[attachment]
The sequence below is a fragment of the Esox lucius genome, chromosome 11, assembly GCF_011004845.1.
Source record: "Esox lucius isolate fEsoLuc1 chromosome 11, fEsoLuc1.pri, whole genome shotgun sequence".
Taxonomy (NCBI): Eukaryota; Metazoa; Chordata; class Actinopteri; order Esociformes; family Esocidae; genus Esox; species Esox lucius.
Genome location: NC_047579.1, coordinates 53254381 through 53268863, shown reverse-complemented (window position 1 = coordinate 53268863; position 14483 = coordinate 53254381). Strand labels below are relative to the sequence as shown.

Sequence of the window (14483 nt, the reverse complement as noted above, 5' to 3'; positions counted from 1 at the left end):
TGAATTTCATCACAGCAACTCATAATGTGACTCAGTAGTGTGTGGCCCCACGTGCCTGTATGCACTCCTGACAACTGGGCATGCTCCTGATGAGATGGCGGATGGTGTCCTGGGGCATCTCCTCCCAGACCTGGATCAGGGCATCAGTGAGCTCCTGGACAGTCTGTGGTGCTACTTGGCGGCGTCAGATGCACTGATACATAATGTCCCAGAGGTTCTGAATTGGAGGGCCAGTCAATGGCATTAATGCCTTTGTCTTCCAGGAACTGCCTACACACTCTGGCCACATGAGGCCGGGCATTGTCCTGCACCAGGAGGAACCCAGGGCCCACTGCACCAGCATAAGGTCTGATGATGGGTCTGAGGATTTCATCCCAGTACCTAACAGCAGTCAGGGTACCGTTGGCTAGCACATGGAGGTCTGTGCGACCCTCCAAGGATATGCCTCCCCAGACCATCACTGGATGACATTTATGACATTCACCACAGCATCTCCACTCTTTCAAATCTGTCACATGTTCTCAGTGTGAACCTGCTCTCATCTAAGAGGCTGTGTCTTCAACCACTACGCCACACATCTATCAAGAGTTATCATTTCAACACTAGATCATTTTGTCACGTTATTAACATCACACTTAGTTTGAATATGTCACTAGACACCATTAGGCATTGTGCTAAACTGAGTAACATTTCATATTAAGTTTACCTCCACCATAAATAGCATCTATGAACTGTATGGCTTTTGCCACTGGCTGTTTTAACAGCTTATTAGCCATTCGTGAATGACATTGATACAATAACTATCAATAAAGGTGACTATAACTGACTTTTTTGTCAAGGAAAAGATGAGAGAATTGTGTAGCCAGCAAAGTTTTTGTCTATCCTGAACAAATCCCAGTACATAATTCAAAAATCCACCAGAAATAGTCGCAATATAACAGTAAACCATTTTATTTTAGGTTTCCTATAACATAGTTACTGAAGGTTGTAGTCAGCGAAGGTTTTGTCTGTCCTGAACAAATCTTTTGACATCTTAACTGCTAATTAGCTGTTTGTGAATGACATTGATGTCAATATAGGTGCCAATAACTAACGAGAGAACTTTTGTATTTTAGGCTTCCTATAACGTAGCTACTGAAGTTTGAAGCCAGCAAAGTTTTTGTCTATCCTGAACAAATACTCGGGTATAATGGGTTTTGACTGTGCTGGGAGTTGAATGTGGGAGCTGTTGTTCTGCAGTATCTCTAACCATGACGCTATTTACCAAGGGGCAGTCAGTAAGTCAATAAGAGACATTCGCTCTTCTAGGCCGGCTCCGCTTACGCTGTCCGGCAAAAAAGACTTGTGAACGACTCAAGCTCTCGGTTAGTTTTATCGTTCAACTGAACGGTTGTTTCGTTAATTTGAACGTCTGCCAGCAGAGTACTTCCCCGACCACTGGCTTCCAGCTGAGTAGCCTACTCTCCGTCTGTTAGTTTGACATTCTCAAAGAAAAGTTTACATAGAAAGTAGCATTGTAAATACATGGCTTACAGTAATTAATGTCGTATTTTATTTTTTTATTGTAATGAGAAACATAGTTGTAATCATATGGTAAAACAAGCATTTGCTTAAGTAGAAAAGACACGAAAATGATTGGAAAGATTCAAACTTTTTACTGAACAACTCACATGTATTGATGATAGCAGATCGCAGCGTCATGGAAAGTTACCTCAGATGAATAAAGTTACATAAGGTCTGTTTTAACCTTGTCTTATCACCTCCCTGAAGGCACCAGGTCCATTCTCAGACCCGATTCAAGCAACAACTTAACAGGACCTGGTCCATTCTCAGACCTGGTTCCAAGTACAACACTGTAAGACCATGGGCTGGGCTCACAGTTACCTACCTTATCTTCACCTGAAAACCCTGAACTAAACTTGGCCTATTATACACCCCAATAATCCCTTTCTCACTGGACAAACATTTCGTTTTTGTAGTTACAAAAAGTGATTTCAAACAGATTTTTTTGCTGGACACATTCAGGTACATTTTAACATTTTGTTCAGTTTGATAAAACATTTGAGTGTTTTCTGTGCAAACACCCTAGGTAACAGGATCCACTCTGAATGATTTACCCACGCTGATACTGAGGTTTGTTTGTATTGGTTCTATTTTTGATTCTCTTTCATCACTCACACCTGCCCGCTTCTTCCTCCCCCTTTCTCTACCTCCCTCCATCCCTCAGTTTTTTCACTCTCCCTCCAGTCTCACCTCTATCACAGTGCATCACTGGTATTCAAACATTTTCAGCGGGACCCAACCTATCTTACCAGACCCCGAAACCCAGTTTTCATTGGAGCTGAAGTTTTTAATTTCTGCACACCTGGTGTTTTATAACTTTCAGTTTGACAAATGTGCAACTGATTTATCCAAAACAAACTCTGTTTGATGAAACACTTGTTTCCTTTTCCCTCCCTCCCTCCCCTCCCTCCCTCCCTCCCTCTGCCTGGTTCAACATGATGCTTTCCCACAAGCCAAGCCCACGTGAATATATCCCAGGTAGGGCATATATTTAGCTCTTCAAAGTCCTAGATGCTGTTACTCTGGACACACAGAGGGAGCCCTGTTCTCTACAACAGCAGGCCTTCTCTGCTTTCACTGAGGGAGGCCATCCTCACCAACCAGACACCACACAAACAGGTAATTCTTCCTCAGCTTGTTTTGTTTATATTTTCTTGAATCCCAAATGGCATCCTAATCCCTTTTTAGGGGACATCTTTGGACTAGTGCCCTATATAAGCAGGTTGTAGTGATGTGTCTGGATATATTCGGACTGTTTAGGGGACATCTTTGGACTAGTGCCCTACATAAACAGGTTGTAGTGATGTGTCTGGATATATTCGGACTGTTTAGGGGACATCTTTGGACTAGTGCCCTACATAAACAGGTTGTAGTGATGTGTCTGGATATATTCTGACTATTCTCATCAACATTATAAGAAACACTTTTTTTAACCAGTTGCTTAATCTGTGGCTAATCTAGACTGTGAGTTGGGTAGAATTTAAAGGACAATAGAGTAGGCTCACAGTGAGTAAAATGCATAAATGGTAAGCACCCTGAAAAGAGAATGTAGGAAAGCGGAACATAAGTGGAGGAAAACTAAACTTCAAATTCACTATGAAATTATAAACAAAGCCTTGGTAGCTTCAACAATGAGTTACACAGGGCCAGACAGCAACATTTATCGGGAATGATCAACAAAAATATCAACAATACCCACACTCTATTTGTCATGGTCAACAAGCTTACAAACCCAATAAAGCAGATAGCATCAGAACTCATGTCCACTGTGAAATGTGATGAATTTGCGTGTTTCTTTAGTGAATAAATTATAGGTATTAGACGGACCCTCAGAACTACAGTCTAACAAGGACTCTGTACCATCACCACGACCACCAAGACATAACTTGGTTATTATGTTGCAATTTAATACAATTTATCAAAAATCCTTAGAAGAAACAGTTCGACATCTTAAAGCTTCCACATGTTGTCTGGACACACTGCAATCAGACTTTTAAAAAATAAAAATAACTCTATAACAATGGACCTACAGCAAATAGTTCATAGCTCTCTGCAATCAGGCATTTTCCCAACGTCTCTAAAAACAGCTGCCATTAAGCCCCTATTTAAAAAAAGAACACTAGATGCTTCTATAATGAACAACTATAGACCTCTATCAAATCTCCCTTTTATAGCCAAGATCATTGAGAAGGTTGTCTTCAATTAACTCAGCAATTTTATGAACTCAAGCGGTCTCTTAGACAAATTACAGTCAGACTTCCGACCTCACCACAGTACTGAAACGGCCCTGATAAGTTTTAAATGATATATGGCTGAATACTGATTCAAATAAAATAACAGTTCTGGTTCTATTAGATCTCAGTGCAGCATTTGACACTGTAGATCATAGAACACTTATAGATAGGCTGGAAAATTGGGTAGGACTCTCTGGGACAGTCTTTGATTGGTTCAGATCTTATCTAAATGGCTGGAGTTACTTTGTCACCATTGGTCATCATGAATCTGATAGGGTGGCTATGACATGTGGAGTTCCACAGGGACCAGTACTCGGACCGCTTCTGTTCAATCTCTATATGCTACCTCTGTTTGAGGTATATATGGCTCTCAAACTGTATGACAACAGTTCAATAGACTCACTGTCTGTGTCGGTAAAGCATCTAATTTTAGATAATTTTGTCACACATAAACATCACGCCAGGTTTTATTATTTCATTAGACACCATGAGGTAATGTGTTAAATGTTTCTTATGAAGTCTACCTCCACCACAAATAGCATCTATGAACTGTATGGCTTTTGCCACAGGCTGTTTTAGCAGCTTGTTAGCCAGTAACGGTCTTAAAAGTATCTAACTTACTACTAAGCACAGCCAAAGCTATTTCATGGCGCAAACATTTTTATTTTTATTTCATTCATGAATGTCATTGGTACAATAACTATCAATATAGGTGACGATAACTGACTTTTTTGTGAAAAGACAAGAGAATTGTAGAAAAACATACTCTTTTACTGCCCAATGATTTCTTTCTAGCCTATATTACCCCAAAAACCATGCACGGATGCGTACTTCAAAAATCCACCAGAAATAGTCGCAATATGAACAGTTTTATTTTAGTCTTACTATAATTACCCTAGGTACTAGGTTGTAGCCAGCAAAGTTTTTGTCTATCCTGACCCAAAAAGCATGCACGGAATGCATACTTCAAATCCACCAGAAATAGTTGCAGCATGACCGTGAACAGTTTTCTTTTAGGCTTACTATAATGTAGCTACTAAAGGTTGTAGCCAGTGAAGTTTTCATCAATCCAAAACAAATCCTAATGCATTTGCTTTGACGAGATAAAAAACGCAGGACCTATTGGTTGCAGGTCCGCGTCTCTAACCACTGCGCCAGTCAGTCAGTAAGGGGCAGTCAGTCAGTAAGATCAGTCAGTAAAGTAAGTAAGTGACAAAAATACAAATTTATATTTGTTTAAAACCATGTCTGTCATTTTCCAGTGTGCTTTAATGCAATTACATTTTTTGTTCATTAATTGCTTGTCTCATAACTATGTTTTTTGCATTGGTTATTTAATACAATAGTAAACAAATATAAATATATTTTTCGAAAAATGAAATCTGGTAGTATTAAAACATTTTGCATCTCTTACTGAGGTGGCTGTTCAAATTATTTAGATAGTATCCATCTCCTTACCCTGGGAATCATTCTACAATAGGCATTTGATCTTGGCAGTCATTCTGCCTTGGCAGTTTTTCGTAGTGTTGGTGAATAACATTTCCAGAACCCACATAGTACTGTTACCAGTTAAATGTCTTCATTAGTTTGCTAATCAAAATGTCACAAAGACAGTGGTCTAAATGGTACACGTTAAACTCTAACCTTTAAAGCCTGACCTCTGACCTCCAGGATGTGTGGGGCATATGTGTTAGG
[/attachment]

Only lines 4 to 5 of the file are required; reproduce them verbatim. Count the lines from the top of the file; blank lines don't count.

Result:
Genome location: NC_047579.1, coordinates 53254381 through 53268863, shown reverse-complemented (window position 1 = coordinate 53268863; position 14483 = coordinate 53254381). Strand labels below are relative to the sequence as shown.

Sequence of the window (14483 nt, the reverse complement as noted above, 5' to 3'; positions counted from 1 at the left end):